What would it be like to have dinner with Lynyrd Skynyrd, who sang “be a simple kind of man,” and Pico della Mirandola, whose writings on humanism have left scholars and Humanities students like us wondering what it means for man to be complex? Brian Copenhaven’s study of “On the Origin and Dignity of Man” has led him into a spiral of philosophical analysis—he writes that Pico was “remarkably original—indeed, idiosyncratic. The deliberately esoteric and aggressively recondite character of his thought may help explain why Renaissance philosophy has had so small a place, until recently, in the canonical history of the discipline as accepted by Anglophone philosophers.” Indeed, it seems the foundations for some of the western world’s all-time literary favs were laid by Pico—Shakespeare himself nods to the philosopher in The Tempest and other works.
So, we get that lines like, “There is nothing to be seen more wonderful than man” have had a more lasting impact on society than messages that 70s music artists promoted. But why? What is it about considering “the many grounds for the excellence of human nature” that tantalizes us so? We could ruminate forever.
One thing I found kind of weird about Pico's writing process was that he penned, “To [man] it is granted to have whatever he chooses, to be whatever he wills”—an inspiring thought at first glance—right after having abducted a young married woman in Arezzo. Apparently his aim in writing “On the Origin and Dignity of Man” was to introduce another writing project meant to “join all schools of thought in a single symphony of philosophies.” If Roland Barthes were to lecture on Pico’s work, he’d surely remind us that to get the most out of a text, we have to “kill” the author. But in this case, I think we get more out of Pico’s message when we consider that his own idea of societal harmony is clearly not rooted in respect for societal norms (like marriage) so much as in philosophical socialism—in other words, it seems that “On the Origin” admonishes man to find glory in man’s intellectual, not moral, potential. Maybe Pico and rock bands have something in common, after all.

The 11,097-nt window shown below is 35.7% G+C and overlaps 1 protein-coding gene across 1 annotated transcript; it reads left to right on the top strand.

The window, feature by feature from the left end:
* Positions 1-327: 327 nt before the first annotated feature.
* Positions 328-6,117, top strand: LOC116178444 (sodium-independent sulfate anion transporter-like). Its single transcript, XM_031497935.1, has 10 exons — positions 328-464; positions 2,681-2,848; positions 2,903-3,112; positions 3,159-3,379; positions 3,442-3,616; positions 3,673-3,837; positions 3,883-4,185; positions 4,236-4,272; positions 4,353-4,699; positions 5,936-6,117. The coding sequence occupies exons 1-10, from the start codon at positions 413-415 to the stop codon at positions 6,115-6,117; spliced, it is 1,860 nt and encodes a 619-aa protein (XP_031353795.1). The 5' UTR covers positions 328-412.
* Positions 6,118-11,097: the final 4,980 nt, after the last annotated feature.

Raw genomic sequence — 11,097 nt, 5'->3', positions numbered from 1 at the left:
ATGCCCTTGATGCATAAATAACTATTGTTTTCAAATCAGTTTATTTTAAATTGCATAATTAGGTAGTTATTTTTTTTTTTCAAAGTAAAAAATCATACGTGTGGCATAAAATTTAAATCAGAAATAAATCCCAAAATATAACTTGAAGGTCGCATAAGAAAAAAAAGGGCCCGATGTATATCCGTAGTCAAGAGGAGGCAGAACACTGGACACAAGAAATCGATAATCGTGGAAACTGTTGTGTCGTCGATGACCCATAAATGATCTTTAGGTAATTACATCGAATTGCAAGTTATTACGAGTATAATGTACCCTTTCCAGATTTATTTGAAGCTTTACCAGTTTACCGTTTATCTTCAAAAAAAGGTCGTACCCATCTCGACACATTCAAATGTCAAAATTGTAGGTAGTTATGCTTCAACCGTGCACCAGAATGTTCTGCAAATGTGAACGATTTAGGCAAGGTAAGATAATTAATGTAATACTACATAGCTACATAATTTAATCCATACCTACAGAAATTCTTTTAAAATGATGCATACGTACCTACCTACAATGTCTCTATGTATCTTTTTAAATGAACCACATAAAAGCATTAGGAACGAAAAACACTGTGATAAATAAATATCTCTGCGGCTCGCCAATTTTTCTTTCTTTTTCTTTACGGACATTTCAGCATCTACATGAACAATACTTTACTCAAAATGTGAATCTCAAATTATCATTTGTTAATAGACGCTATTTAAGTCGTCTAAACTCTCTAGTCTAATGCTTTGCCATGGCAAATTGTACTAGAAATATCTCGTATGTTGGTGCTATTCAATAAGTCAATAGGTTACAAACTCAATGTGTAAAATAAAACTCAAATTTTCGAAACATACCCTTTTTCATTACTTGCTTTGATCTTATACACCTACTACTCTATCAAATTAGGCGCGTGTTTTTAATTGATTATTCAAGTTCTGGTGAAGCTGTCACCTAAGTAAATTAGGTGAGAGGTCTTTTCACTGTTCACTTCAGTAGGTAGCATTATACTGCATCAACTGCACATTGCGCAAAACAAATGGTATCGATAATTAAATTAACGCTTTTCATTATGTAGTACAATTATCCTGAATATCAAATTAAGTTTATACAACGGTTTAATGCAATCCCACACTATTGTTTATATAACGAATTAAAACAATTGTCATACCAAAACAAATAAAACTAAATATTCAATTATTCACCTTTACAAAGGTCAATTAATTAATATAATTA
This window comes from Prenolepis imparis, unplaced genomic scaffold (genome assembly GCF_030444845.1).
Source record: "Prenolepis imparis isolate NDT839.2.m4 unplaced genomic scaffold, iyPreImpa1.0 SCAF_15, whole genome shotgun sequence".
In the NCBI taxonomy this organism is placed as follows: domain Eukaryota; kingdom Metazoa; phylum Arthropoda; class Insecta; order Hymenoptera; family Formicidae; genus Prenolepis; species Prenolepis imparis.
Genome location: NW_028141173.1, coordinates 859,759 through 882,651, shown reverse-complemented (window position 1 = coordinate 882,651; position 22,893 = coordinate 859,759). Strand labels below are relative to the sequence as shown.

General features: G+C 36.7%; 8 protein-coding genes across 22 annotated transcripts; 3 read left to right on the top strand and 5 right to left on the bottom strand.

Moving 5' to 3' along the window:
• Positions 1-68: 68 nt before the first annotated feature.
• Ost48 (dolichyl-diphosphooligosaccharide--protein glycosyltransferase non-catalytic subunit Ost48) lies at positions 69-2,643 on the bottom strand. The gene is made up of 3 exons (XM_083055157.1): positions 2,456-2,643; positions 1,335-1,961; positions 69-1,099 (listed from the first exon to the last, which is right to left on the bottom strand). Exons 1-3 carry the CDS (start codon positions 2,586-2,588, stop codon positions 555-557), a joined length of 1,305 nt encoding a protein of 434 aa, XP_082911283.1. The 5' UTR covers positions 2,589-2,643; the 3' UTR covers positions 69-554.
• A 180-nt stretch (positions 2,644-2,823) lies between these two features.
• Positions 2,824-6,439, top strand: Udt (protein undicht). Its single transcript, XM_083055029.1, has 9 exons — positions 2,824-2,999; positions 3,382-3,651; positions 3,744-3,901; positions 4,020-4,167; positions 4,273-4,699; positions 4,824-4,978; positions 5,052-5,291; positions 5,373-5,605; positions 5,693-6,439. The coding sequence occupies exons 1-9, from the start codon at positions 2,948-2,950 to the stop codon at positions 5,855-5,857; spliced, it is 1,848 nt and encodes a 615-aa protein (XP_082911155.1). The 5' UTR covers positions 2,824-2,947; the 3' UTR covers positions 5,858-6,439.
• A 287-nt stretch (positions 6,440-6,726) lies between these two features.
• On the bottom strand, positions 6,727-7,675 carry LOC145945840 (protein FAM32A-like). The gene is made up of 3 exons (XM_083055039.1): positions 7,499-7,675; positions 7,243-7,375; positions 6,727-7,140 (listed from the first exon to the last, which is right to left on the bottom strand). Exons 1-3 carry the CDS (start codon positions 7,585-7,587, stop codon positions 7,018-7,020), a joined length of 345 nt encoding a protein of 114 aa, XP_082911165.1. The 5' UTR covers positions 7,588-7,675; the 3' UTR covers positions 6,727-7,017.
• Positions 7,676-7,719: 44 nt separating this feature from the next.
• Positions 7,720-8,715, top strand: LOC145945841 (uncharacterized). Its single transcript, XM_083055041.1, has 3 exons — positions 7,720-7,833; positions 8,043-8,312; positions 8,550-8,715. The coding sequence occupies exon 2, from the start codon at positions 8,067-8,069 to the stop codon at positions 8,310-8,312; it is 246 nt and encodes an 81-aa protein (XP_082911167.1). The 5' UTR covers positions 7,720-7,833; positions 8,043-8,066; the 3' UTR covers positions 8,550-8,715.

Copenhaver, Brian, "Giovanni Pico della Mirandola", The Stanford Encyclopedia of Philosophy (Summer 2012 Edition), Edward N. Zalta (ed.), URL = <http://plato.stanford.edu/archives/sum2012/entries/pico-della-mirandola/>.